5. Raj Chetty & Nathaniel Hendren, 2018. "The Impacts of Neighborhoods on Intergenerational Mobility I: Childhood Exposure Effects," The Quarterly Journal of Economics, Oxford University Press, vol. 133(3), pages 1107-1162.
    6. Jo Blanden & Stephen Machin, 2017. "Home ownership and social mobility," CentrePiece - The Magazine for Economic Performance 508, Centre for Economic Performance, LSE.
    7. Jo Blanden & Paul Gregg & Lindsey Macmillan, 2013. "Intergenerational persistence in income and social class: the effect of within-group inequality," Journal of the Royal Statistical Society Series A, Royal Statistical Society, vol. 176(2), pages 541-563, February.
    8. Jo Blanden & Stephen Machin, 2008. "Up and Down the Generational Income Ladder in Britain: Past Changes and Future Prospects," National Institute Economic Review, National Institute of Economic and Social Research, vol. 205(1), pages 101-116, July.
    9. Stefanie Heidrich, 2017. "Intergenerational mobility in Sweden: a regional perspective," Journal of Population Economics, Springer;European Society for Population Economics, vol. 30(4), pages 1241-1280, October.
    10. David Card & Ciprian Domnisoru & Lowell Taylor, 2018. "The Intergenerational Transmission of Human Capital: Evidence from the Golden Age of Upward Mobility," NBER Working Papers 25000, National Bureau of Economic Research, Inc.
    11. Lee Elliot Major & Stephen Machin, 2018. "Social mobility and its enemies," CentrePiece - The Magazine for Economic Performance 541, Centre for Economic Performance, LSE.
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    Citations

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    Cited by:

    1. Bertha Rohenkohl, 2019. "Intergenerational Income Mobility in the UK:New evidence using the BHPS and Understanding Society," Working Papers 2019017, The University of Sheffield, Department of Economics.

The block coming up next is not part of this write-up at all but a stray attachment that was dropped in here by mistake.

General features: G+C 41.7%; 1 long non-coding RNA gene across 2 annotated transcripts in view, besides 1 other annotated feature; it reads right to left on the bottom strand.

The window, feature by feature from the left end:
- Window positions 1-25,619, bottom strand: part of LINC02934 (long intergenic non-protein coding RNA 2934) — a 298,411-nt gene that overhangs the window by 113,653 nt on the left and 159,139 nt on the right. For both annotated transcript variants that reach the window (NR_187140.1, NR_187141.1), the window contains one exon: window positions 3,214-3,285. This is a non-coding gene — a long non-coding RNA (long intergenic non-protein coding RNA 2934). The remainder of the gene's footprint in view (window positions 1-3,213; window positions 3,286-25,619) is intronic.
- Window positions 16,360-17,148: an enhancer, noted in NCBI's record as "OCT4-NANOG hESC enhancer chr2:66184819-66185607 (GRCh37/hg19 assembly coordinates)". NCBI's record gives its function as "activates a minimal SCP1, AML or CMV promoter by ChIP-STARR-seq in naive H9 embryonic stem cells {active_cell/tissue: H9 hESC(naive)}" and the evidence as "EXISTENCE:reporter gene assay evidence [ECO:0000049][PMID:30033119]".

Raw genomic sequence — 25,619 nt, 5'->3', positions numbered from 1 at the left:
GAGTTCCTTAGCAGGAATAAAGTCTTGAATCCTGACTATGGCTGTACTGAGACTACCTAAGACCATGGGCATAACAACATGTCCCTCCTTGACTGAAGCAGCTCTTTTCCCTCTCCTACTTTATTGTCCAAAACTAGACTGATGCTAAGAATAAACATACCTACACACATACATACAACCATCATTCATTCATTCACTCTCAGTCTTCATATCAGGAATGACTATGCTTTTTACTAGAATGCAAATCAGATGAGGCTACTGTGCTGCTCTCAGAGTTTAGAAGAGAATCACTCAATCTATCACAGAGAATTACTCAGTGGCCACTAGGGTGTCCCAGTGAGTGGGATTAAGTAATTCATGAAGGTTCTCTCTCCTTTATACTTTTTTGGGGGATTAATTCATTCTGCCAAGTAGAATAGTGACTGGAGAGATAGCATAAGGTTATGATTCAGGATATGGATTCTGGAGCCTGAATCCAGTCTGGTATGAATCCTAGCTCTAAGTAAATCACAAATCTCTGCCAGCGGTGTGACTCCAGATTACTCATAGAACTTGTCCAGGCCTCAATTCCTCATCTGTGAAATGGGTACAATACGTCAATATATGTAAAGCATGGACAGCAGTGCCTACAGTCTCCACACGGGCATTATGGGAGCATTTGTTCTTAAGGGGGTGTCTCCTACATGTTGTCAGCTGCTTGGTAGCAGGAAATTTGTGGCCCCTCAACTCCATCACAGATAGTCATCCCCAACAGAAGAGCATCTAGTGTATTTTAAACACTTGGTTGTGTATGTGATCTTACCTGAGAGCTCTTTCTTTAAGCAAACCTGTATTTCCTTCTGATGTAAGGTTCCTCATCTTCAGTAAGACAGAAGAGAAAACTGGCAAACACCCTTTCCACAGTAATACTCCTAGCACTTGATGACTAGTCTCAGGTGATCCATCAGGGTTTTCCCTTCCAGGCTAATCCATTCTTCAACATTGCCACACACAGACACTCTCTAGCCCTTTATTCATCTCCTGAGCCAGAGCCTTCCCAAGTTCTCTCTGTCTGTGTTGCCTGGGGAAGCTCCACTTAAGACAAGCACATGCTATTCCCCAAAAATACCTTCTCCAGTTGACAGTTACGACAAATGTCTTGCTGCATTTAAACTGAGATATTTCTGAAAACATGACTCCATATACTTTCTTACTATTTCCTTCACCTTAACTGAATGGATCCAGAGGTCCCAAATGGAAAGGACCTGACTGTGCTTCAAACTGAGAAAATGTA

2. Kesharwani, Rajkamal & Sun, Zeyi & Dagli, Cihan & Xiong, Haoyi, 2019. "Moving second generation biofuel manufacturing forward: Investigating economic viability and environmental sustainability considering two strategies for supply chain restructuring," Applied Energy, Elsevier, vol. 242(C), pages 1467-1496.
    3. Li, Yu & Kesharwani, Rajkamal & Sun, Zeyi & Qin, Ruwen & Dagli, Cihan & Zhang, Meng & Wang, Donghai, 2020. "Economic viability and environmental impact investigation for the biofuel supply chain using co-fermentation technology," Applied Energy, Elsevier, vol. 259(C).

    More about this item

    Keywords

    intergenerational mobility;

    JEL classification:

    • J62 - Labor and Demographic Economics - - Mobility, Unemployment, Vacancies, and Immigrant Workers - - - Job, Occupational and Intergenerational Mobility; Promotion
    • R23 - Urban, Rural, Regional, Real Estate, and Transportation Economics - - Household Analysis - - - Regional Migration; Regional Labor Markets; Population
    • R31 - Urban, Rural, Regional, Real Estate, and Transportation Economics - - Real Estate Markets, Spatial Production Analysis, and Firm Location - - - Housing Supply and Markets
    • I24 - Health, Education, and Welfare - - Education - - - Education and Inequality